MENDOCINO Co., 4/7/21 — Joe Louis Wildman was a key figure in the serious business of Mendocino politics and unions for more than 25 years, but friends remember an unforgettable sense of humor, so much so he said he would have been a stand up comedian if he had only had the time.
Wildman made people laugh and made union opponents wince over his decades as a labor organizer and political activist. He died April 4, 2021, at age 65, having suffered declining health recently. No cause of death has been announced, but he reportedly went quickly at his home in Potter Valley and without prolonged suffering. Funeral arrangements had not been announced at the time of publication of this article.
Wildman’s stated aspirations to comedy still can make his friends smile, as they recall the very serious man’s strong sense of humor. Friend Richard Shoemaker says Wildman was key to getting several supervisors and city council members elected over the years, if not himself. Wildman himself made several attempts to run for county supervisor but gained more influence behind the scenes.
Shoemaker, a retired Point Arena city manager, remembers Wildman as the person who first brought data-based political campaigns to the county and as a man always involved in multiple political and union efforts simultaneously.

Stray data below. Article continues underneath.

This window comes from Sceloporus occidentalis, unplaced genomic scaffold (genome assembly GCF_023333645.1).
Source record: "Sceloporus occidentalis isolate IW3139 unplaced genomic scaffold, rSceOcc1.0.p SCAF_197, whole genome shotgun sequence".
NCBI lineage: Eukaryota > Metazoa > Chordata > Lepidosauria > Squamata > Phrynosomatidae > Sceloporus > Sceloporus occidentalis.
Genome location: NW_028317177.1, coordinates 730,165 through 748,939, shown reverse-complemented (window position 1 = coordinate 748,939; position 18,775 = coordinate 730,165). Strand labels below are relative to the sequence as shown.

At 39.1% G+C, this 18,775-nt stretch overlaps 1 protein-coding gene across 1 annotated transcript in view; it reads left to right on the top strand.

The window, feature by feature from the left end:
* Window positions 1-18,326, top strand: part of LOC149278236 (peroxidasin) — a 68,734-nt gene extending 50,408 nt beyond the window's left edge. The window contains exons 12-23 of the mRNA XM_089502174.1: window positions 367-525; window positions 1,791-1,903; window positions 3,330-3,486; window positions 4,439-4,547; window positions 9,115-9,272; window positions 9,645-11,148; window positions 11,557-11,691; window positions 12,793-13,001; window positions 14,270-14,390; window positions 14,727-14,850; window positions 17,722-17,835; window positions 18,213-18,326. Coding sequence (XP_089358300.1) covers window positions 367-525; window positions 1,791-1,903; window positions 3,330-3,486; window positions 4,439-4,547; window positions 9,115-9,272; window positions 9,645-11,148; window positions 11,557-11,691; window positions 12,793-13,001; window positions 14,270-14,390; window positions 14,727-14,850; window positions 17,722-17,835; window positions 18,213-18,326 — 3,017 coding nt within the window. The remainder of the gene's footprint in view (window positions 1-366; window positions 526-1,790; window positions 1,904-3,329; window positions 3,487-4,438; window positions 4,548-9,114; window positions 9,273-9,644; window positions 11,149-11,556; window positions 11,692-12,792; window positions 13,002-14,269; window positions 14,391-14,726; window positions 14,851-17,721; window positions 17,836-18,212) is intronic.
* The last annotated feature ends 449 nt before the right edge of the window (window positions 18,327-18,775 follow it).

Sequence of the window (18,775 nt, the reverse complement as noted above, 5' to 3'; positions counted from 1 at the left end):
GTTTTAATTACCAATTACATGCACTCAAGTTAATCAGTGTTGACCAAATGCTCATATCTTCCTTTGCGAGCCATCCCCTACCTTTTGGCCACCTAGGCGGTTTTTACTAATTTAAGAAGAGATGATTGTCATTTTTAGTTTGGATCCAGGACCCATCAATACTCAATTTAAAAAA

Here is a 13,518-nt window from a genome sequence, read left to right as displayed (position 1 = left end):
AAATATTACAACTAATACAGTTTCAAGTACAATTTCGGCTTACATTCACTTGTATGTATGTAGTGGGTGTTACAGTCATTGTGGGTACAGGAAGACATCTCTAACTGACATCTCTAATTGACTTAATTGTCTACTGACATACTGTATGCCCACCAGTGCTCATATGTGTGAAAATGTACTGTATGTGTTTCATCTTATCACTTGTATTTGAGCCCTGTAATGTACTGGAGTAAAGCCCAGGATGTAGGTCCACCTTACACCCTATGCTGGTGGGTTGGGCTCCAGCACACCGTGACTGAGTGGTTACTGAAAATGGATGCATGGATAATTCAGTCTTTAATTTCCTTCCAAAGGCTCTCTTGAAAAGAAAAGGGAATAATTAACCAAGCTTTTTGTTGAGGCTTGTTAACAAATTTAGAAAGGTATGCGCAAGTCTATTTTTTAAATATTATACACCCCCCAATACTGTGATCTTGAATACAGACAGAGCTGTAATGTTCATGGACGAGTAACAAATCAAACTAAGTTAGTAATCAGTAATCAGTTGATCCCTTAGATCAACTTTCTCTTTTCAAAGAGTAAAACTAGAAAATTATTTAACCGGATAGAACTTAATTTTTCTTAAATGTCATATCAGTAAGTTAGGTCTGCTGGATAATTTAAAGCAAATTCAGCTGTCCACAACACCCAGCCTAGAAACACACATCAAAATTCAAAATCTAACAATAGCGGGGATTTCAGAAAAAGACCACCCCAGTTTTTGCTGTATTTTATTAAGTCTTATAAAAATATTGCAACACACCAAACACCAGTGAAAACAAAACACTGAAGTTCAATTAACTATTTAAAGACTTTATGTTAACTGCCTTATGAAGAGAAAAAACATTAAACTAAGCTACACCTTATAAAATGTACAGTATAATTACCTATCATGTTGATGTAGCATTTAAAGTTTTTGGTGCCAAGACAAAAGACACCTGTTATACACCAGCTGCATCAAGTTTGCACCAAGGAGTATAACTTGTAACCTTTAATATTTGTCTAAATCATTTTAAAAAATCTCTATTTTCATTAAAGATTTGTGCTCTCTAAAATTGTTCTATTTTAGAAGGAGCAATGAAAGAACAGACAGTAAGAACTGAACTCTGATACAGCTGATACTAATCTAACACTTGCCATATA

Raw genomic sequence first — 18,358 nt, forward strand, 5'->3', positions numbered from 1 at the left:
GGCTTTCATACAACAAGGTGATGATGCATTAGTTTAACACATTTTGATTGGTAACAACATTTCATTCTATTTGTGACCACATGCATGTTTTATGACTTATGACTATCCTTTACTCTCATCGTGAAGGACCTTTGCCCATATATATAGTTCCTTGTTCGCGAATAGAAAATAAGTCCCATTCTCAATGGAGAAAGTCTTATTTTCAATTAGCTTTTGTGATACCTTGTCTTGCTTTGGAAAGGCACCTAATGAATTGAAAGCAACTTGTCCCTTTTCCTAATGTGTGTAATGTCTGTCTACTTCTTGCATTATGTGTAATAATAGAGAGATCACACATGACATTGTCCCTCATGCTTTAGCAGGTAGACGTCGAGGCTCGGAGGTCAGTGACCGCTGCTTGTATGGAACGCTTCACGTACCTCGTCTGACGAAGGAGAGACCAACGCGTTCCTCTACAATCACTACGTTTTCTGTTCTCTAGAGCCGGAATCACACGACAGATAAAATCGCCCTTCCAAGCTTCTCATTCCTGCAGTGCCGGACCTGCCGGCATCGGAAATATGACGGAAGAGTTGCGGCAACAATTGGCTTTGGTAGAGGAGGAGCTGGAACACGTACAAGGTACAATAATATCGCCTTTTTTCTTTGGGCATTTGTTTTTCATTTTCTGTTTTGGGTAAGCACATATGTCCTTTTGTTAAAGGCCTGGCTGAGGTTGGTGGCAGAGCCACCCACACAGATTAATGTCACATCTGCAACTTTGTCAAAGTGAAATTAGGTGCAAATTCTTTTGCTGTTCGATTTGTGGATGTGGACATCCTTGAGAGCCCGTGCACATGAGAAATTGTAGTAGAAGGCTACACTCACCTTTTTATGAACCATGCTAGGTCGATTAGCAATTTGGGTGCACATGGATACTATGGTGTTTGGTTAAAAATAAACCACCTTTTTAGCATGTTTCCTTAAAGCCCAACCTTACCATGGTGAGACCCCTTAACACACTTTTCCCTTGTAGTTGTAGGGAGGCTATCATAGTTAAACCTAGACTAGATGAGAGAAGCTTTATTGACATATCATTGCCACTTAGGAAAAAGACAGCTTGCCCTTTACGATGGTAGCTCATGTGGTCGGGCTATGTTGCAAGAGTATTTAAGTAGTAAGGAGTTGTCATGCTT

“He handled the work of a labor attorney at times. He was very smart and knew labor law very well. He was pretty successful in representing individual union members in disputes,” said Shoemaker. “He brought professional style political campaigning to Mendocino County, but most importantly he cared about people and showed that, with what he did in the political arena and his union work”
Wildman was involved with a variety of union efforts and was still a key player in the North Bay Labor Council in Santa Rosa at the time of his death, serving as secretary-treasurer. He was also the North Bay Labor Council Executive Committee’s self appointed parliamentarian, said Maddy Hirshfield, political director of the North Bay Labor Council, AFL-CIO.
“He was just a stickler for rules and yes, he definitely kept us on track. He insisted Robert’s Rules of Order be followed during meetings,” Hirshfield said in an email interview.
“Joe was probably the most dedicated to labor person I’ve ever known. And his heart was huge. He truly cared about the work and for all the right reasons. It wasn’t about recognition for Joe. It was the work for what was right and just,” Hirshfield said.
Joe Louis Hoffman changed his last name to Wildman together with his wife, who had been Kayla Wilder, friends remember. The two combined their names to become the Wildmans.
Hoffman was a Chicago film student turned activist when he found his way to California, working as a political organizer in Oakland before coming to Mendocino County in 1993. He had been a top official in the state’s Green Party in his early years but later moved his volunteer efforts to the Democratic Party.
Wildman retired from daily union work in Oct. 2020 as a business agent with Operating Engineers Local 3. That only gave him time for more volunteer work for the local Democratic Party. He was named Democrat of the year for 2020 by the Mendocino County Democratic Central Committee.